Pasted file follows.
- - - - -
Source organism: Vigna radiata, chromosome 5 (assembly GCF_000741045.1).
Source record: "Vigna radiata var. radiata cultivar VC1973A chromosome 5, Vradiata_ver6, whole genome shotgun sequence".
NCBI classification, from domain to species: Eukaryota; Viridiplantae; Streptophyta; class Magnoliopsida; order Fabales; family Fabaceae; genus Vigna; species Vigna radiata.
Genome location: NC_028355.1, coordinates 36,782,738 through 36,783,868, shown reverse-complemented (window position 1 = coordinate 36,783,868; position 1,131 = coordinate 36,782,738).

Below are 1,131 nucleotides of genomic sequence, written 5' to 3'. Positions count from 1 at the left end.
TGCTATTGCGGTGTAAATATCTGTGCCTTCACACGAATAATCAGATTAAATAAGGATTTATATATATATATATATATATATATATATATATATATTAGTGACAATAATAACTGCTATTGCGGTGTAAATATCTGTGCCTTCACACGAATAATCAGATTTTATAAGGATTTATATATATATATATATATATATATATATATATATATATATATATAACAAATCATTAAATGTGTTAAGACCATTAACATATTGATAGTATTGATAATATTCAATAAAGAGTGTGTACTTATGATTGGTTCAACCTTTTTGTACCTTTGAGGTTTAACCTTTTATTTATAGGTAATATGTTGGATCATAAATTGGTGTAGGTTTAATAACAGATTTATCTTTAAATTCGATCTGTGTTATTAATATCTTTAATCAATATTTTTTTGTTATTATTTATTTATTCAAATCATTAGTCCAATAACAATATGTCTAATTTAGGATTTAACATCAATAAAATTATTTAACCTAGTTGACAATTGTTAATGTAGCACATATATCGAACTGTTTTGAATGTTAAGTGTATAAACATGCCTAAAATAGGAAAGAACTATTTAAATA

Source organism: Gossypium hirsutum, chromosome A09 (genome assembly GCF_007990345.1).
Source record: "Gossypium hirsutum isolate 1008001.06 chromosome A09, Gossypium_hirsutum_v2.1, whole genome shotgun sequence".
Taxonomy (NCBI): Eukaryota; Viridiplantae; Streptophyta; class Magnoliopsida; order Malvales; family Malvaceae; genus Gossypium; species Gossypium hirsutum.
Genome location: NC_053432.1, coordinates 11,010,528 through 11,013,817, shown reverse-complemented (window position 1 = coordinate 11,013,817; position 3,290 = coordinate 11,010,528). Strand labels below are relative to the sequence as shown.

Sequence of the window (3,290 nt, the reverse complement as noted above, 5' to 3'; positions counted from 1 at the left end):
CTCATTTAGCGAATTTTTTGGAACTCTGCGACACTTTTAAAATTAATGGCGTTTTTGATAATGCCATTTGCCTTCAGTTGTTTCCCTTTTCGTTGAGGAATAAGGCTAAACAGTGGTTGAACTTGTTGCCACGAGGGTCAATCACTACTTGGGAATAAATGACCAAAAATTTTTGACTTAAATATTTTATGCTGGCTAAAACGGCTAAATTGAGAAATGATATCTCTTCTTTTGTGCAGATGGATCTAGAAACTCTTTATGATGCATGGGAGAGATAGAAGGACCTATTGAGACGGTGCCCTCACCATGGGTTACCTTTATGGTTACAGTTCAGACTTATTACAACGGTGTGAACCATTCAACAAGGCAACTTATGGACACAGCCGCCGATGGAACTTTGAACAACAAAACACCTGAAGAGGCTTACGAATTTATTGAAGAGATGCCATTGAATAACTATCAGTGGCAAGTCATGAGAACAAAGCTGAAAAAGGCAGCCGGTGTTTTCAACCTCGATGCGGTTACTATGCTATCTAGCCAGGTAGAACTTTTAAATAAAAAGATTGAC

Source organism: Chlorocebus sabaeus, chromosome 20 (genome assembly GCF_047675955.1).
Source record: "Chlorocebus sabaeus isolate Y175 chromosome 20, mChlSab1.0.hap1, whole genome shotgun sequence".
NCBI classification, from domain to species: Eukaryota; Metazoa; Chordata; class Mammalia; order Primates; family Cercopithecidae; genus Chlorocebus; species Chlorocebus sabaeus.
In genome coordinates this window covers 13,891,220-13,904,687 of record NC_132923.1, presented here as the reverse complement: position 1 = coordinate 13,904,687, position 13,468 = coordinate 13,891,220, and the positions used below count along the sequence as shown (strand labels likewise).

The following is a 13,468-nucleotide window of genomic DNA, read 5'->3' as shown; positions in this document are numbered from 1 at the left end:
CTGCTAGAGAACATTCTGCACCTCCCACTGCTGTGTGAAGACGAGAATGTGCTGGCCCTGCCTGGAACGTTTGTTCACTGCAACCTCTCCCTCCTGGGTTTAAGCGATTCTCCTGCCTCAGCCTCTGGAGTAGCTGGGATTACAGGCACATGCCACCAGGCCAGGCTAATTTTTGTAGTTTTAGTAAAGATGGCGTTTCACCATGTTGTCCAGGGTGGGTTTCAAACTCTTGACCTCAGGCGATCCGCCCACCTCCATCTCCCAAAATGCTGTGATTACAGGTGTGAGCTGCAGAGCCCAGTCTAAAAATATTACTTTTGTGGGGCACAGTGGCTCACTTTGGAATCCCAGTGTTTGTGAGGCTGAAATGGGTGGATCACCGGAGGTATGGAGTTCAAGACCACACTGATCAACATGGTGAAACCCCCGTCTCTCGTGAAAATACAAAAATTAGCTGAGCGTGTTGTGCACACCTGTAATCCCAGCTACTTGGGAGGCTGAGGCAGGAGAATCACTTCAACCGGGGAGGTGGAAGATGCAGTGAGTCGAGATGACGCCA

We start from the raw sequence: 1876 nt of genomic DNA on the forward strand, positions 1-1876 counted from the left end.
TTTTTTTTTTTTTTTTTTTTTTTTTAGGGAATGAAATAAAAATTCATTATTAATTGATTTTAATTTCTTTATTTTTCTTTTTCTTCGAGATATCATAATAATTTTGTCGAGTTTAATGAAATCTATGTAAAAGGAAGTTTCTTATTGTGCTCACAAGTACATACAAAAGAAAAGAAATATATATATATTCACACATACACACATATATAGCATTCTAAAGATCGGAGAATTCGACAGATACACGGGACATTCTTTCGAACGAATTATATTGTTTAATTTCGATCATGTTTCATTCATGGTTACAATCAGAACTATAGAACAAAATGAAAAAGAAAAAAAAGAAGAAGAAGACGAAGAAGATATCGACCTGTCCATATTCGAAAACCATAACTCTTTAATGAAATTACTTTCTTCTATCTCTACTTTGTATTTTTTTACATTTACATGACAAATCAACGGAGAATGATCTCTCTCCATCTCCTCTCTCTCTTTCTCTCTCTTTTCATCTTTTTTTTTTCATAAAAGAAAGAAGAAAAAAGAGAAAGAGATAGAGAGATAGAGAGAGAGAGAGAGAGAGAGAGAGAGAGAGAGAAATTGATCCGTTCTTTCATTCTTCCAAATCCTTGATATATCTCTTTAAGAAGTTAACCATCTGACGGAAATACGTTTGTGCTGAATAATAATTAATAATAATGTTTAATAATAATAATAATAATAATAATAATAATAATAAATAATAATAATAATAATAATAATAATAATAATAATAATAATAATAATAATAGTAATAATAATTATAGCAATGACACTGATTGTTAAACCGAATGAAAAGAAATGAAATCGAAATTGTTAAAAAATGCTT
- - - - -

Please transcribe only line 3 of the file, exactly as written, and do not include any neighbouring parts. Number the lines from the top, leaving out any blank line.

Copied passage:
NCBI classification, from domain to species: Eukaryota; Viridiplantae; Streptophyta; class Magnoliopsida; order Fabales; family Fabaceae; genus Vigna; species Vigna radiata.